In Savannah, the ushering of the dead to the other side, isn’t always an easy process. It’s a mish-mash culturally thing of European Christian belief from settlers, Native Americans, and African descendants.
Christians make it easy. Put the dead body in the graveyard, the soul goes to heaven or hell and that’s the end of that. The living are welcome to visit the marked grave, but don’t talk to the dead. Leave them in peace.
Native Americans send the dead off on a journey which requires a departure ceremony. They’re buried with items necessary for travel; foodstuffs, hunting tools, and of course trinkets of personal value. Have a nice trip!
The Africans put the dead in unmarked graves surrounded by a fence, but no gate. This is a sacred place and once a person was buried nobody was to disturb them. No visitors allowed. (Over time, people forget where the dead are buried and this is one reason why so many graves are accidentally discovered)
Of course, as everyone knows, the dead in Savannah don’t necessarily stay dead. So to be safe people had to come up with a back-up plan.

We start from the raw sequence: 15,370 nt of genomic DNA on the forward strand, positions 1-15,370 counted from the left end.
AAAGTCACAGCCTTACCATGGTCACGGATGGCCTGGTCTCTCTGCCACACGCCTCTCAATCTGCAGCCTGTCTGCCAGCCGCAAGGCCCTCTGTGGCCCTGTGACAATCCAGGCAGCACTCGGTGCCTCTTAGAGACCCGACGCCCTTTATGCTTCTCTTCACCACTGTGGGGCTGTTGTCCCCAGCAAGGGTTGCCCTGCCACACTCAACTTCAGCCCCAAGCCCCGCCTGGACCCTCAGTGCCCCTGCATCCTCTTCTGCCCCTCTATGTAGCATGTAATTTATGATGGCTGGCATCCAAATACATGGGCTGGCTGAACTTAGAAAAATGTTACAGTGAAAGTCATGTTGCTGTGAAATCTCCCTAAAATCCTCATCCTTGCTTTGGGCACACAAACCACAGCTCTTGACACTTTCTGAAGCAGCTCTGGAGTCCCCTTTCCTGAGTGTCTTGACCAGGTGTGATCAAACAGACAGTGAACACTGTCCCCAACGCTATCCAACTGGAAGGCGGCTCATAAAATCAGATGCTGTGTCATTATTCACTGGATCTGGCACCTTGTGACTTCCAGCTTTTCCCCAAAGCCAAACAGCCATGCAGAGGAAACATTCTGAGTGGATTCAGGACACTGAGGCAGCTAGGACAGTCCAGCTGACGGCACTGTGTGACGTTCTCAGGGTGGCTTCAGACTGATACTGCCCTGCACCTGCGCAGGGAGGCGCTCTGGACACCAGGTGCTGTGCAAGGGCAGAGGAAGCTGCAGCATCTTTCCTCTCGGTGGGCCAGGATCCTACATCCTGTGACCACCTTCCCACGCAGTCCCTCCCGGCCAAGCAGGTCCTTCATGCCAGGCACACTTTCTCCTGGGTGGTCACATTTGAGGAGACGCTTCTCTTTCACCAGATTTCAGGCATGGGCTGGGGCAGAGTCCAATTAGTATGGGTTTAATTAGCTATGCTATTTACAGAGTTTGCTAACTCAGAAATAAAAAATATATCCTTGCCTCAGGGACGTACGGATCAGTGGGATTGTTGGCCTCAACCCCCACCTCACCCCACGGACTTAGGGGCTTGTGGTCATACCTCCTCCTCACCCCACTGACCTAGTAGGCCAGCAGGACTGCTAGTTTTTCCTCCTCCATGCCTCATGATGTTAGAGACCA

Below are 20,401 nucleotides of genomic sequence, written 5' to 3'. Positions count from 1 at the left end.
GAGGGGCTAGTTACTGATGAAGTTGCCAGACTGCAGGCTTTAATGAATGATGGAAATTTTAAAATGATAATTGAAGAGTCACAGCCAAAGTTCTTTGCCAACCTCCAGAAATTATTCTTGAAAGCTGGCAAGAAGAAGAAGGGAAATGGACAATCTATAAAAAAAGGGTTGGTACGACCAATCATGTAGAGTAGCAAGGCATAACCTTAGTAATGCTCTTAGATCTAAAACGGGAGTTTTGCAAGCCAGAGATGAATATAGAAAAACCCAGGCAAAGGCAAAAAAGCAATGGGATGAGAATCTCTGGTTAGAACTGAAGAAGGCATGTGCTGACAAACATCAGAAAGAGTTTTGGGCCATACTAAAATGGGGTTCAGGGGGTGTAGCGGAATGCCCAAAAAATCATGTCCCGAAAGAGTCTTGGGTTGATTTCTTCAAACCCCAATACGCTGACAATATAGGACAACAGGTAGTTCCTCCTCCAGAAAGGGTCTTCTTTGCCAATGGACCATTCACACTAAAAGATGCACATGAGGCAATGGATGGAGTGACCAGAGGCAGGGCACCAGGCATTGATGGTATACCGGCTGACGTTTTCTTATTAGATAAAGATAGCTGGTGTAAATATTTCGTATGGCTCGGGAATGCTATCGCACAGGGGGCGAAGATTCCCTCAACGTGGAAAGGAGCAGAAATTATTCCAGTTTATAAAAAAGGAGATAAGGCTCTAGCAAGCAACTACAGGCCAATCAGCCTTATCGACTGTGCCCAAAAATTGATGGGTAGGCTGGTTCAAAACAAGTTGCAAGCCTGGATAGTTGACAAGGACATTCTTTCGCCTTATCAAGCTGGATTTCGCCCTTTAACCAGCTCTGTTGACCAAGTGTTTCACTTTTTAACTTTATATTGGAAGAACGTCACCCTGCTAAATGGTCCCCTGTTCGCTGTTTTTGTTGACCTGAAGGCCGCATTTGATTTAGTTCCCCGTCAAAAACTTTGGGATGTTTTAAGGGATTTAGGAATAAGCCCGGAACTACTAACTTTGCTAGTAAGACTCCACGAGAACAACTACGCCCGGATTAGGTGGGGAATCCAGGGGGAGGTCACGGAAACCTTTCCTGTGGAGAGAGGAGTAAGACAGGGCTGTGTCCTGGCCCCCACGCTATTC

They put Haint Blue paint on a house to keep malicious spirits out. Or they make a Spirit Tree by hanging colorful glass bottles on branches that make noise in the wind which keeps the unwanted spirits away. Rich folk could have a house built with curved corners so a spirit would come in then follow the curve out. Having Mahi Mahi fish drain spouts pour spirits off the roof, down the drain, and into the streets where they can go bother somebody else.
And, if none of this works, perhaps a good o’l housecleaning exorcism might be what’s needed. Call in a priest, a shaman or a root-doctor and if that doesn’t work, call a realtor.
Books By JK Bovi